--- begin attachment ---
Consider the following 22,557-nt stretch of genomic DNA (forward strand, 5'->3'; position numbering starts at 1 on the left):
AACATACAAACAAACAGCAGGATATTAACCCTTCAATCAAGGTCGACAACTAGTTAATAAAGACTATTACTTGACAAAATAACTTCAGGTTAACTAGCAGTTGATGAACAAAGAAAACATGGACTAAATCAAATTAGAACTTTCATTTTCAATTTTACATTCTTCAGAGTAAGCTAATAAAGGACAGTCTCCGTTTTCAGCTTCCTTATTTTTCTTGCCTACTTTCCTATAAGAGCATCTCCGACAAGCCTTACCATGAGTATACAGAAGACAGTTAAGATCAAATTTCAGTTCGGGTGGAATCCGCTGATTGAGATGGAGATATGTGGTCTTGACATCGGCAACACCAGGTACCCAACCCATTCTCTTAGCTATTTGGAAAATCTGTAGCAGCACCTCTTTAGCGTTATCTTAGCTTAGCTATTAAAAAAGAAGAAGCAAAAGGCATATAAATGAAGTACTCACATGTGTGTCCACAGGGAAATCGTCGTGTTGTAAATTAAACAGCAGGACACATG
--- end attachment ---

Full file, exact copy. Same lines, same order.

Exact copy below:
Consider the following 22,557-nt stretch of genomic DNA (forward strand, 5'->3'; position numbering starts at 1 on the left):
AACATACAAACAAACAGCAGGATATTAACCCTTCAATCAAGGTCGACAACTAGTTAATAAAGACTATTACTTGACAAAATAACTTCAGGTTAACTAGCAGTTGATGAACAAAGAAAACATGGACTAAATCAAATTAGAACTTTCATTTTCAATTTTACATTCTTCAGAGTAAGCTAATAAAGGACAGTCTCCGTTTTCAGCTTCCTTATTTTTCTTGCCTACTTTCCTATAAGAGCATCTCCGACAAGCCTTACCATGAGTATACAGAAGACAGTTAAGATCAAATTTCAGTTCGGGTGGAATCCGCTGATTGAGATGGAGATATGTGGTCTTGACATCGGCAACACCAGGTACCCAACCCATTCTCTTAGCTATTTGGAAAATCTGTAGCAGCACCTCTTTAGCGTTATCTTAGCTTAGCTATTAAAAAAGAAGAAGCAAAAGGCATATAAATGAAGTACTCACATGTGTGTCCACAGGGAAATCGTCGTGTTGTAAATTAAACAGCAGGACACATG